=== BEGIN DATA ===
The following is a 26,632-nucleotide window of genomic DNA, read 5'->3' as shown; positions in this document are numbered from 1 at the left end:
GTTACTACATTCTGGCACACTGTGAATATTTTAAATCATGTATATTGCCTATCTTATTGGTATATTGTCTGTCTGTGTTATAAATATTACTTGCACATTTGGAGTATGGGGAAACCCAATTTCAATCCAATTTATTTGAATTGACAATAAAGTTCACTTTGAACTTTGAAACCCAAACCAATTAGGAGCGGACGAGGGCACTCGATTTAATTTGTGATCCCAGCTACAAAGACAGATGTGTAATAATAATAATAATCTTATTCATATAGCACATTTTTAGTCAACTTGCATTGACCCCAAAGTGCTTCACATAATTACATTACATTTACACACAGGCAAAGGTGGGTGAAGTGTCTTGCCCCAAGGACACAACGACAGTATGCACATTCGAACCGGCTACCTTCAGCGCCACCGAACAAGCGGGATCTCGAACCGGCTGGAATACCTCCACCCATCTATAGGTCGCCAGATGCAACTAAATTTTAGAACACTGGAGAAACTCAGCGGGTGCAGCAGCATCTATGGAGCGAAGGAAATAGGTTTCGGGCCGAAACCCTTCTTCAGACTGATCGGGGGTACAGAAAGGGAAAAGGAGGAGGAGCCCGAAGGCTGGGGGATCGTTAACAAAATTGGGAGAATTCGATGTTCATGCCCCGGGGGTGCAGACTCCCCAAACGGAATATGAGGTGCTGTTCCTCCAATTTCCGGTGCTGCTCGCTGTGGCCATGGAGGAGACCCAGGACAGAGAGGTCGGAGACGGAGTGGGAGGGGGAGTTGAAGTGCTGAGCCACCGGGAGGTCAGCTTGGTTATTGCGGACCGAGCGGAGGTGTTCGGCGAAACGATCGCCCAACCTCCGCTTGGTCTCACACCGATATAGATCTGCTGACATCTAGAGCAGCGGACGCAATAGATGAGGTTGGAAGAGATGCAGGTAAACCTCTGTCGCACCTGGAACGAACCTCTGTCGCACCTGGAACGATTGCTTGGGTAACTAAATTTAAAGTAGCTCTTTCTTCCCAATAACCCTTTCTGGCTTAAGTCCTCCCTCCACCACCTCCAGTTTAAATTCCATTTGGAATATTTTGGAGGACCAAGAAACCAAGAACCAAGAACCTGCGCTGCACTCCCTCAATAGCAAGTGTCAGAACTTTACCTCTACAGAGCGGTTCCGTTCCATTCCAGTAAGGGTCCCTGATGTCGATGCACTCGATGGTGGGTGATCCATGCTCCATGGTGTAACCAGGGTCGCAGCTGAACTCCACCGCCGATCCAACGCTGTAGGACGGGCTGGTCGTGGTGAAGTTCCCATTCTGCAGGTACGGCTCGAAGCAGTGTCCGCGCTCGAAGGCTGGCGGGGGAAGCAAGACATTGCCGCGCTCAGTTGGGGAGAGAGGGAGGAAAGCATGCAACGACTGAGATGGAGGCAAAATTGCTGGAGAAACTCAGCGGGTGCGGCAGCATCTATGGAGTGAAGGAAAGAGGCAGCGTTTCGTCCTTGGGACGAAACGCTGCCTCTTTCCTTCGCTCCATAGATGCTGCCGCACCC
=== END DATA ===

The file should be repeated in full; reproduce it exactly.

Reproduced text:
The following is a 26,632-nucleotide window of genomic DNA, read 5'->3' as shown; positions in this document are numbered from 1 at the left end:
GTTACTACATTCTGGCACACTGTGAATATTTTAAATCATGTATATTGCCTATCTTATTGGTATATTGTCTGTCTGTGTTATAAATATTACTTGCACATTTGGAGTATGGGGAAACCCAATTTCAATCCAATTTATTTGAATTGACAATAAAGTTCACTTTGAACTTTGAAACCCAAACCAATTAGGAGCGGACGAGGGCACTCGATTTAATTTGTGATCCCAGCTACAAAGACAGATGTGTAATAATAATAATAATCTTATTCATATAGCACATTTTTAGTCAACTTGCATTGACCCCAAAGTGCTTCACATAATTACATTACATTTACACACAGGCAAAGGTGGGTGAAGTGTCTTGCCCCAAGGACACAACGACAGTATGCACATTCGAACCGGCTACCTTCAGCGCCACCGAACAAGCGGGATCTCGAACCGGCTGGAATACCTCCACCCATCTATAGGTCGCCAGATGCAACTAAATTTTAGAACACTGGAGAAACTCAGCGGGTGCAGCAGCATCTATGGAGCGAAGGAAATAGGTTTCGGGCCGAAACCCTTCTTCAGACTGATCGGGGGTACAGAAAGGGAAAAGGAGGAGGAGCCCGAAGGCTGGGGGATCGTTAACAAAATTGGGAGAATTCGATGTTCATGCCCCGGGGGTGCAGACTCCCCAAACGGAATATGAGGTGCTGTTCCTCCAATTTCCGGTGCTGCTCGCTGTGGCCATGGAGGAGACCCAGGACAGAGAGGTCGGAGACGGAGTGGGAGGGGGAGTTGAAGTGCTGAGCCACCGGGAGGTCAGCTTGGTTATTGCGGACCGAGCGGAGGTGTTCGGCGAAACGATCGCCCAACCTCCGCTTGGTCTCACACCGATATAGATCTGCTGACATCTAGAGCAGCGGACGCAATAGATGAGGTTGGAAGAGATGCAGGTAAACCTCTGTCGCACCTGGAACGAACCTCTGTCGCACCTGGAACGATTGCTTGGGTAACTAAATTTAAAGTAGCTCTTTCTTCCCAATAACCCTTTCTGGCTTAAGTCCTCCCTCCACCACCTCCAGTTTAAATTCCATTTGGAATATTTTGGAGGACCAAGAAACCAAGAACCAAGAACCTGCGCTGCACTCCCTCAATAGCAAGTGTCAGAACTTTACCTCTACAGAGCGGTTCCGTTCCATTCCAGTAAGGGTCCCTGATGTCGATGCACTCGATGGTGGGTGATCCATGCTCCATGGTGTAACCAGGGTCGCAGCTGAACTCCACCGCCGATCCAACGCTGTAGGACGGGCTGGTCGTGGTGAAGTTCCCATTCTGCAGGTACGGCTCGAAGCAGTGTCCGCGCTCGAAGGCTGGCGGGGGAAGCAAGACATTGCCGCGCTCAGTTGGGGAGAGAGGGAGGAAAGCATGCAACGACTGAGATGGAGGCAAAATTGCTGGAGAAACTCAGCGGGTGCGGCAGCATCTATGGAGTGAAGGAAAGAGGCAGCGTTTCGTCCTTGGGACGAAACGCTGCCTCTTTCCTTCGCTCCATAGATGCTGCCGCACCC